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Looking to the future with CAAS and China

May 22, 2012

the-chinese-academy1Whilst Director General Thomas Lumpkin is in China meeting with the ex- and current Presidents of the Chinese Academy of Agricultural Sciences (CAAS) in Beijing, a delegation of six CAAS representatives took the opportunity to come to El Batán to discuss collaborations between CIMMYT and China and opportunities for future projects. Li Jinxiang, Vice President, Ye Zhihua, Director General of the Institute of Quality Standard and Testing Technology for Agro-Products, Chen Wanquan, Director Generation of the Institute of Plant Protection, Li Sijing, Vice President of the Graduate School, Niu Liping, Deputy Director General of the Logistic Service Center, and Wang Jing, Project Officer of the Department of International Cooperation of CAAS visited CIMMYT while in Mexico for the G20 meetings.

Director of Research and Partnerships, Marianne Bänziger, presented on behalf of Lumpkin, highlighting that CIMMYT “benefits from a very strong contribution from China, not only in terms of partnerships, but also from Chinese students”. Seven students from China completing their PhD research at CIMMYT were also on hand to welcome the visitors and discuss their work.

In recent years, China’s largest crop has switched from rice to maize. Last year, 192 million tons of maize was harvested, but despite this record yield, China still needed to import 2 million tons of maize from the US alone. This deficit is partially due to increasing levels of meat consumption in China; per capita consumption of pork is expected to reach 38kg this year and a bad harvest could result in food shortages and price hikes worldwide. For this reason maize yields are a high priority for CIMMYT and maize breeder Félix San Vicente presented CIMMYT’s Global Maize Program to the visitors.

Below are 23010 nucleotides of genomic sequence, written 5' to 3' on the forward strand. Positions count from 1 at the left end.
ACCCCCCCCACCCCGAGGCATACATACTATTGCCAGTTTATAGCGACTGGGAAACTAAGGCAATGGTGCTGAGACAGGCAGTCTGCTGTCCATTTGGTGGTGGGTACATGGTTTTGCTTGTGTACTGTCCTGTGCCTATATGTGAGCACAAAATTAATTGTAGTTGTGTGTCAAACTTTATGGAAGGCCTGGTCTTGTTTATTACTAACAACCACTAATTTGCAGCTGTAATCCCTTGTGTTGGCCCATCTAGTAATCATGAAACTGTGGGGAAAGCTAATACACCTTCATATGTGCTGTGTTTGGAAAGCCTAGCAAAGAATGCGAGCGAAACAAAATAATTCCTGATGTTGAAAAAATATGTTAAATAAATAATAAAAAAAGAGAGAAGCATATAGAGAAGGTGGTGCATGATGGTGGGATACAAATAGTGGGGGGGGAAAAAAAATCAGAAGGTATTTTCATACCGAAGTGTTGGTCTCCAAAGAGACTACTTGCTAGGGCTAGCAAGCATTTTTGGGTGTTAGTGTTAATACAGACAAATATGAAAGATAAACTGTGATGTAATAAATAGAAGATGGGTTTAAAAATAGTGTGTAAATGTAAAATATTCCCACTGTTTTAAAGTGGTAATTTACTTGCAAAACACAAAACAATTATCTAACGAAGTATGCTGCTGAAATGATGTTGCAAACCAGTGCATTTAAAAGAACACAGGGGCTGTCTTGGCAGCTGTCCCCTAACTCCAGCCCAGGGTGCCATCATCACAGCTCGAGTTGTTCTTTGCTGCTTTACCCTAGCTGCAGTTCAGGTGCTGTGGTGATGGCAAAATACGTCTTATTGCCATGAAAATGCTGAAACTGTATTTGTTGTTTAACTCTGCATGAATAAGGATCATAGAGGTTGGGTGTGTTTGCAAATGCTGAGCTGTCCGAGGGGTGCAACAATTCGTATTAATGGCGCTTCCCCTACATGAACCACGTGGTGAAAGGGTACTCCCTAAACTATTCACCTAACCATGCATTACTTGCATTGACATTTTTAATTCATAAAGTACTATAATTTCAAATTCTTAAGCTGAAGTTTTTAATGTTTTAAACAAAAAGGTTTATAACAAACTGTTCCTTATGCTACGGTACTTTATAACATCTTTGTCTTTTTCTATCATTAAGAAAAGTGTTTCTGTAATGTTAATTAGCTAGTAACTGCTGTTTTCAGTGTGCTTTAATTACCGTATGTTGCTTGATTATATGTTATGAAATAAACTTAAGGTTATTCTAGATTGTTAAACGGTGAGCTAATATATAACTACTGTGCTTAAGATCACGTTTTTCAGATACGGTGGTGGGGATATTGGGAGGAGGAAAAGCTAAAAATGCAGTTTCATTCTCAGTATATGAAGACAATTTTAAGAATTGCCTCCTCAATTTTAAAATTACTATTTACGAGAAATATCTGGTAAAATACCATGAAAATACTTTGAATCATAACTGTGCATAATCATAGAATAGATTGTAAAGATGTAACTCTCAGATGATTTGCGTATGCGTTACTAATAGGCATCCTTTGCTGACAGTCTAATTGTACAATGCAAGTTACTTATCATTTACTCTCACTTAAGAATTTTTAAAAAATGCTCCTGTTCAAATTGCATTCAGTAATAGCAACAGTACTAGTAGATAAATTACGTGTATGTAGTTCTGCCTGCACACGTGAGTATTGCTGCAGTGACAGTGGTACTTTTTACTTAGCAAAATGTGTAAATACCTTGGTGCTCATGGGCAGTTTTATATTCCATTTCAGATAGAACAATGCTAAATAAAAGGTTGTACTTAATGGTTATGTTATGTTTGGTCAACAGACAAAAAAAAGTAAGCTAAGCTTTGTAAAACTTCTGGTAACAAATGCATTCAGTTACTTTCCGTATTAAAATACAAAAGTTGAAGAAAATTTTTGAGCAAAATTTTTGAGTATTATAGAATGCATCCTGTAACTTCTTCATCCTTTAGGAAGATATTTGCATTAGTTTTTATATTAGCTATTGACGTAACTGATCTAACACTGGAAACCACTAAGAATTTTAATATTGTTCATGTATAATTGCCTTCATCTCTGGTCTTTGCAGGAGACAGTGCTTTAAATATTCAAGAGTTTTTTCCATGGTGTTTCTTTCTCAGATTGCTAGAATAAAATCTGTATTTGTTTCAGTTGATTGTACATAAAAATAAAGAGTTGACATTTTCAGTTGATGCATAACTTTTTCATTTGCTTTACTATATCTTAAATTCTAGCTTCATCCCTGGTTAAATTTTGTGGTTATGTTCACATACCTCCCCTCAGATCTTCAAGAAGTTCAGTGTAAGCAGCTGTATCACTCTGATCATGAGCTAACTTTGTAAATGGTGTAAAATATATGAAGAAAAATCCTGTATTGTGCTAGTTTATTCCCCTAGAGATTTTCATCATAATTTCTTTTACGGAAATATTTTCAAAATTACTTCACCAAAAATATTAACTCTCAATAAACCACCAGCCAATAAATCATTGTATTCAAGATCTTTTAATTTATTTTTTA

China is also the world’s largest producer of wheat (producing 17% of total yield), though the 2011 harvest was heavily affected by drought. Etienne Duveiller, Associate Director of the Global Wheat Program, presented CIMMYT’s recent developments and discussed a particular area of interest, the Wheat Yield Consortium, with the delegation. Marianne Bänziger reiterated “I think the WYC is one of the most incredible examples of international cooperation with 32 institutions working together to develop a strategy to raise wheat yields and meet the challenges ahead. We want to put wheat yields on track in order to sustain future generations”.

Globally, three countries produced half of the world’s grain last year –China, India, and the US. With 75 percent of the world’s spring wheat varieties and 50 percent of the developing world’s maize varieties coming from CIMMYT, partnerships with these key grain producing countries are a high priority. As stated by Marianne Banziger, “CIMMYT would like to strengthen our partnership with China and be prepared to address the future. No group can do it alone.”


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